MILESAGO - Recommended Listening
|WILL THE REAL JEFF ST. JOHN PLEASE STAND UP?
Jeffrey St John & The Embers
All Gala Enterprises
|It’s a familiar story -- aging rock singer falls on hard times,
finds audience appeal to be more “selective”, releases album of cover versions of
“evergreen” swing-jazz numbers. Arguably, such is the case with Jeffrey St. John,
who has recently emerged from a too-long hiatus with this, his most recent release.
However, if such a scenario conjures for you images of this perennial
singer raising a white flag of desperate surrender to his advancing years and
fragmented career, you would be well wide of the mark. Because …Please Stand
Up represents St John’s triumphant return to the recording game
with a confident, polished set of tunes that seem tailor-made for his rich,
evocative baritone. Other key words to describe this album: relaxed, poised,
playful, surprising, swingin’, sexy, funky, and above all -– fun!
Jeffrey St. John (who nowadays favours his original, unshortened given name) spent a considerable period in creative limbo since his official retirement in 1983, during which he underwent a series of personal upheavals and debilitating health problems. He re-emerged in 2000 as the flagship act for the opening ceremony of the Sydney Paralympics, belting out the National Anthem while clad in a satin Aussie-flag shirt. It was as though he’d never been away, and there was barely a dry eye in the house as Jeff proudly and powerfully rendered our national song before a worldwide audience of billions. Was this a portent of fresh, exciting new things to come from one of our best-loved performers? As it happened, St. John’s resurgence was assisted by some old friends (among them, prominent entrepreneur Michael Chugg and distinguished drummer and long-time mate Ace Follington) who helped re-acquaint Jeffrey with his muse (“I’d been divorced from singing for so long, I’d lost sight of the fun involved!”).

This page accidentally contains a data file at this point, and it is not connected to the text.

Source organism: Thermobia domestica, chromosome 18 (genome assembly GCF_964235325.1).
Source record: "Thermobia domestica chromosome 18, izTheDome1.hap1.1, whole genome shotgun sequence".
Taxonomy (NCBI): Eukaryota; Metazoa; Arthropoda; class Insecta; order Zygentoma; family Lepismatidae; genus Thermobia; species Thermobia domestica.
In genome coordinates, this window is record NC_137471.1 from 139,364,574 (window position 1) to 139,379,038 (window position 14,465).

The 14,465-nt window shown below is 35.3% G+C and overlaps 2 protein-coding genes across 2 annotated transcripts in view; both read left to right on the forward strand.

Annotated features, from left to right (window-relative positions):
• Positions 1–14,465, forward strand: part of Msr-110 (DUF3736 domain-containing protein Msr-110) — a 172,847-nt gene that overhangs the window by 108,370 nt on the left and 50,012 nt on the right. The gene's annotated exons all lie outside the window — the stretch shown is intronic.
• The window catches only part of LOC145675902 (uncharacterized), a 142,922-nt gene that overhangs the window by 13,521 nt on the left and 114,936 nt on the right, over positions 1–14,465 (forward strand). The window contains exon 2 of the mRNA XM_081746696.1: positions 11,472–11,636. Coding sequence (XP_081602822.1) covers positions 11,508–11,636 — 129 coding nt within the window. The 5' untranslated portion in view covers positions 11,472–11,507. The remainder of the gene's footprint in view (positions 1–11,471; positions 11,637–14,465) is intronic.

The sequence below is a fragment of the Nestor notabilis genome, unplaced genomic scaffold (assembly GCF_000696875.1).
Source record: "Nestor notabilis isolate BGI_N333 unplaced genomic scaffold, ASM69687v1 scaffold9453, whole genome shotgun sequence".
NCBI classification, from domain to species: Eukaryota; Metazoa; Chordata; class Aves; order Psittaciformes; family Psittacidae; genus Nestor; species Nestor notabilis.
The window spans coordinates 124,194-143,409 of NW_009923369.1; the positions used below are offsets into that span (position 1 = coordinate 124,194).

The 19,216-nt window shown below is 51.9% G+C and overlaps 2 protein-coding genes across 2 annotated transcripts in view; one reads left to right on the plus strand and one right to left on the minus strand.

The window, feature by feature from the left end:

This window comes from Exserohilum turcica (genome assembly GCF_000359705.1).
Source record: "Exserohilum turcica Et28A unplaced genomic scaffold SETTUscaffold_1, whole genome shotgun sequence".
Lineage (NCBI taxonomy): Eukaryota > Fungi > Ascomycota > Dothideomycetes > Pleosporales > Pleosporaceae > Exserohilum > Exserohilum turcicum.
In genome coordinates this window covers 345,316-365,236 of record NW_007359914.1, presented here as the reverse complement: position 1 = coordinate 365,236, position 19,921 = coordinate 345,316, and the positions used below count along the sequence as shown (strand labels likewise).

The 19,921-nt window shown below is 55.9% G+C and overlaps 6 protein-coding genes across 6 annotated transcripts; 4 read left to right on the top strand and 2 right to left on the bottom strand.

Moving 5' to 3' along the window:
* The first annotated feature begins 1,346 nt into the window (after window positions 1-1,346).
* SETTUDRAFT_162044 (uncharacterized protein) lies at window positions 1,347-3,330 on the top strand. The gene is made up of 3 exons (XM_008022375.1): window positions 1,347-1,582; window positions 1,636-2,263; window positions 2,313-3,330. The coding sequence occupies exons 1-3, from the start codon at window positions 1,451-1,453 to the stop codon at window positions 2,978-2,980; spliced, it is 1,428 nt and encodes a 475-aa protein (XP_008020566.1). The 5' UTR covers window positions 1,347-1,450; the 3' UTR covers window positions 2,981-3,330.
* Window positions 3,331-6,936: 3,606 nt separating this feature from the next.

These days based in Perth, St. John and Follington set about assembling a crack band, The Embers, to help realise Jeffrey’s new musical goals, both in regular, popularly-received concert performances and with this splendid CD release. The band you hear on …Please Stand Up comprises Jeffrey on vocals, Ace on “nuthin’ but the drums”, Bill Blissett [ex-Screaming Lord Sutch, Marty Wilde, Blues By Five, Cam-Pact, Troupadores] playing keyboards and backing vox; Kiwi bassist Greg Thomson (since departed) and one of Oz-rock’s finest guitar virtuosos Russell Smith [Company Caine, Mighty Kong, Billy T, et al]. Russell and Jeffrey were co-producers of the album.
Will The Real Jeff St. John Please Stand Up? opens with a deceptively simple, relaxed take on Rogers & Hammerstein’s Some Enchanted Evening. With its congenial, leisurely piano-led light swing, it bodes well for the remainder of the CD, and you can already hear the glee in Jeffrey’s multi-tracked voice. This joie de vivre spills over onto subsequent tracks, Lullaby Of Broadway (funky and exuberant) and the Gershwin standard, Embraceable You, which finds St. John in a smoky, seductive crooner mode that suits him well.